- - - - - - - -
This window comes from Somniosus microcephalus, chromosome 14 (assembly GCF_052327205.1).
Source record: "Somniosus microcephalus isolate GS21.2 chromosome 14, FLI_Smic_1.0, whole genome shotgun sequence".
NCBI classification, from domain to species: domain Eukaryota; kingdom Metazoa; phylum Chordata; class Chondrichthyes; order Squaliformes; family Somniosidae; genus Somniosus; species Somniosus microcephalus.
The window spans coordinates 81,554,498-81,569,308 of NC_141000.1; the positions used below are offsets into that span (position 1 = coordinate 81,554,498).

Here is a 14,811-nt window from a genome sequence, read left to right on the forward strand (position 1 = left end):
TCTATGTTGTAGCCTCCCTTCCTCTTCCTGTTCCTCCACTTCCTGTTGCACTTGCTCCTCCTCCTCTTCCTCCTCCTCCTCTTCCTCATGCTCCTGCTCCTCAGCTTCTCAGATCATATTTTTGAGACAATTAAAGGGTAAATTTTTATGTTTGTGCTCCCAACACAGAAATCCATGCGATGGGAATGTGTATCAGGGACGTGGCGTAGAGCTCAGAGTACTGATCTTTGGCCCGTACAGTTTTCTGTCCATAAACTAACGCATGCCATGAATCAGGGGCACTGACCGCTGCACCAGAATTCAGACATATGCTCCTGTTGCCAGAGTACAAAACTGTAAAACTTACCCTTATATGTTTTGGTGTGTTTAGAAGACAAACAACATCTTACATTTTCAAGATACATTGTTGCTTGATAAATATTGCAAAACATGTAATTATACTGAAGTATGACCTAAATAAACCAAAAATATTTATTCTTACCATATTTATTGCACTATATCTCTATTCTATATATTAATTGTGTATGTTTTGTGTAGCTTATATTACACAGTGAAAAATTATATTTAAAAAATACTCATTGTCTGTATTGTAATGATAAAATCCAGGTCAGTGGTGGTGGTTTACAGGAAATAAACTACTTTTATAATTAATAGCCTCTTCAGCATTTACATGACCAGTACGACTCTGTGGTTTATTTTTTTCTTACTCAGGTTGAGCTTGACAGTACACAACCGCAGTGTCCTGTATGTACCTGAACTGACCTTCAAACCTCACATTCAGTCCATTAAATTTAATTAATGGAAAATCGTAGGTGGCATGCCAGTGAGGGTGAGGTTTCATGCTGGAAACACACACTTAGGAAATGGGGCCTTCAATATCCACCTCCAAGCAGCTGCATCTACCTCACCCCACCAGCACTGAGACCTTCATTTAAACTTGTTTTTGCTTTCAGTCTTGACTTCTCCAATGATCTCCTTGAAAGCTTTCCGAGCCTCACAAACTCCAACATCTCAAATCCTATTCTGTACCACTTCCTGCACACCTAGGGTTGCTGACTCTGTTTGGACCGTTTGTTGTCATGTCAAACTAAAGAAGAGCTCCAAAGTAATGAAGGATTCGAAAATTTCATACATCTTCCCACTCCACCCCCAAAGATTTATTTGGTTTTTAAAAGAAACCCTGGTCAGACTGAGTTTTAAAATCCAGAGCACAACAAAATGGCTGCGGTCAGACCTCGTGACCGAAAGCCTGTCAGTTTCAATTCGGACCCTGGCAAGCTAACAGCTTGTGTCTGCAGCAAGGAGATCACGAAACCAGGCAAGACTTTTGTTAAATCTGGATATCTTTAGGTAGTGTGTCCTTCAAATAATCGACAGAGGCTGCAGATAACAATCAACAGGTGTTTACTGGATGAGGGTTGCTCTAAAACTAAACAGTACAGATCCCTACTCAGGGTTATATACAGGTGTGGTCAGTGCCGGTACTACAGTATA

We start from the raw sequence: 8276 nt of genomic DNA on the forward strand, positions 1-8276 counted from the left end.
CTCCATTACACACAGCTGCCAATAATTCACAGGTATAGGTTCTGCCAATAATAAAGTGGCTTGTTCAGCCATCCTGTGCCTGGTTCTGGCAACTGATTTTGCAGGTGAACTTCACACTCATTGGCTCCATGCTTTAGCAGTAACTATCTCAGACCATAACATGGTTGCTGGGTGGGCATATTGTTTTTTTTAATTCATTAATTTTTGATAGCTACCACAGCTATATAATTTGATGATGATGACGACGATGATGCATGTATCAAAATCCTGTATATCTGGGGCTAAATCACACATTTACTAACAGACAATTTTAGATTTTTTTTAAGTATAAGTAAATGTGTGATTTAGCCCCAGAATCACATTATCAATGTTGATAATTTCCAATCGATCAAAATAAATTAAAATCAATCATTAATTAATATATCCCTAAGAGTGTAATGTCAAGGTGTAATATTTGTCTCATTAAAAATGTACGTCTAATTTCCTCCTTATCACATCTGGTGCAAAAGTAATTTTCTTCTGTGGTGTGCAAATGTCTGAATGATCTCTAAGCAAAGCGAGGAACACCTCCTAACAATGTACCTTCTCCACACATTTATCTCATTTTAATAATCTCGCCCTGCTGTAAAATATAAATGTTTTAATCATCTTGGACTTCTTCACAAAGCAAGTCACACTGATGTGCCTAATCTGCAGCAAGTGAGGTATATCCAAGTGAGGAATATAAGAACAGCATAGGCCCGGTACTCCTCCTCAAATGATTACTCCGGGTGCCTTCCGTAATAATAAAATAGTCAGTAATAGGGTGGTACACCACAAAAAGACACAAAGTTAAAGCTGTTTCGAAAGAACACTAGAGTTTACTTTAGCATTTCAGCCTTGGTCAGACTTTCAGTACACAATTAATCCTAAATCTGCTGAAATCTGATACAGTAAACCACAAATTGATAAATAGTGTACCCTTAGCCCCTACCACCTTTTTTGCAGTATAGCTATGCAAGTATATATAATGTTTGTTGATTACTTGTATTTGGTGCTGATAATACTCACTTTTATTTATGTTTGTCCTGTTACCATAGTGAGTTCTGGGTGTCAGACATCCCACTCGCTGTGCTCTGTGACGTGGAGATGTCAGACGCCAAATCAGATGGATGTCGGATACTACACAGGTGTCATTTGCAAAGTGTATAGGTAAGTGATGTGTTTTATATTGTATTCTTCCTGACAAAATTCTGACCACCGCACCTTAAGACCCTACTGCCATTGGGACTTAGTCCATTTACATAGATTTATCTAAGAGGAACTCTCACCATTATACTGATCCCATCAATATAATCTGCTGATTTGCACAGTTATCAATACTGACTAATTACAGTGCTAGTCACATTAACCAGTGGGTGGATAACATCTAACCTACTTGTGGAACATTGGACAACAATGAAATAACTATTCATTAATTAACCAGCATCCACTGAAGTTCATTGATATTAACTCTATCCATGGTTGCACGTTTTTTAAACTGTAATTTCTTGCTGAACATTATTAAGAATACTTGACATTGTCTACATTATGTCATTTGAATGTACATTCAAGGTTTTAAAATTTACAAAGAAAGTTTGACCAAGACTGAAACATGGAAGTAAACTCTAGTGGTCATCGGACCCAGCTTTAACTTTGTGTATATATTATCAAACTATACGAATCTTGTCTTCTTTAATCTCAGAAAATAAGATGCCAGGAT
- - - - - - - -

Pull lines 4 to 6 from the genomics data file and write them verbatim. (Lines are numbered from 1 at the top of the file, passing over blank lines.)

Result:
The window spans coordinates 81,554,498-81,569,308 of NC_141000.1; the positions used below are offsets into that span (position 1 = coordinate 81,554,498).

Here is a 14,811-nt window from a genome sequence, read left to right on the forward strand (position 1 = left end):
TCTATGTTGTAGCCTCCCTTCCTCTTCCTGTTCCTCCACTTCCTGTTGCACTTGCTCCTCCTCCTCTTCCTCCTCCTCCTCTTCCTCATGCTCCTGCTCCTCAGCTTCTCAGATCATATTTTTGAGACAATTAAAGGGTAAATTTTTATGTTTGTGCTCCCAACACAGAAATCCATGCGATGGGAATGTGTATCAGGGACGTGGCGTAGAGCTCAGAGTACTGATCTTTGGCCCGTACAGTTTTCTGTCCATAAACTAACGCATGCCATGAATCAGGGGCACTGACCGCTGCACCAGAATTCAGACATATGCTCCTGTTGCCAGAGTACAAAACTGTAAAACTTACCCTTATATGTTTTGGTGTGTTTAGAAGACAAACAACATCTTACATTTTCAAGATACATTGTTGCTTGATAAATATTGCAAAACATGTAATTATACTGAAGTATGACCTAAATAAACCAAAAATATTTATTCTTACCATATTTATTGCACTATATCTCTATTCTATATATTAATTGTGTATGTTTTGTGTAGCTTATATTACACAGTGAAAAATTATATTTAAAAAATACTCATTGTCTGTATTGTAATGATAAAATCCAGGTCAGTGGTGGTGGTTTACAGGAAATAAACTACTTTTATAATTAATAGCCTCTTCAGCATTTACATGACCAGTACGACTCTGTGGTTTATTTTTTTCTTACTCAGGTTGAGCTTGACAGTACACAACCGCAGTGTCCTGTATGTACCTGAACTGACCTTCAAACCTCACATTCAGTCCATTAAATTTAATTAATGGAAAATCGTAGGTGGCATGCCAGTGAGGGTGAGGTTTCATGCTGGAAACACACACTTAGGAAATGGGGCCTTCAATATCCACCTCCAAGCAGCTGCATCTACCTCACCCCACCAGCACTGAGACCTTCATTTAAACTTGTTTTTGCTTTCAGTCTTGACTTCTCCAATGATCTCCTTGAAAGCTTTCCGAGCCTCACAAACTCCAACATCTCAAATCCTATTCTGTACCACTTCCTGCACACCTAGGGTTGCTGACTCTGTTTGGACCGTTTGTTGTCATGTCAAACTAAAGAAGAGCTCCAAAGTAATGAAGGATTCGAAAATTTCATACATCTTCCCACTCCACCCCCAAAGATTTATTTGGTTTTTAAAAGAAACCCTGGTCAGACTGAGTTTTAAAATCCAGAGCACAACAAAATGGCTGCGGTCAGACCTCGTGACCGAAAGCCTGTCAGTTTCAATTCGGACCCTGGCAAGCTAACAGCTTGTGTCTGCAGCAAGGAGATCACGAAACCAGGCAAGACTTTTGTTAAATCTGGATATCTTTAGGTAGTGTGTCCTTCAAATAATCGACAGAGGCTGCAGATAACAATCAACAGGTGTTTACTGGATGAGGGTTGCTCTAAAACTAAACAGTACAGATCCCTACTCAGGGTTATATACAGGTGTGGTCAGTGCCGGTACTACAGTATA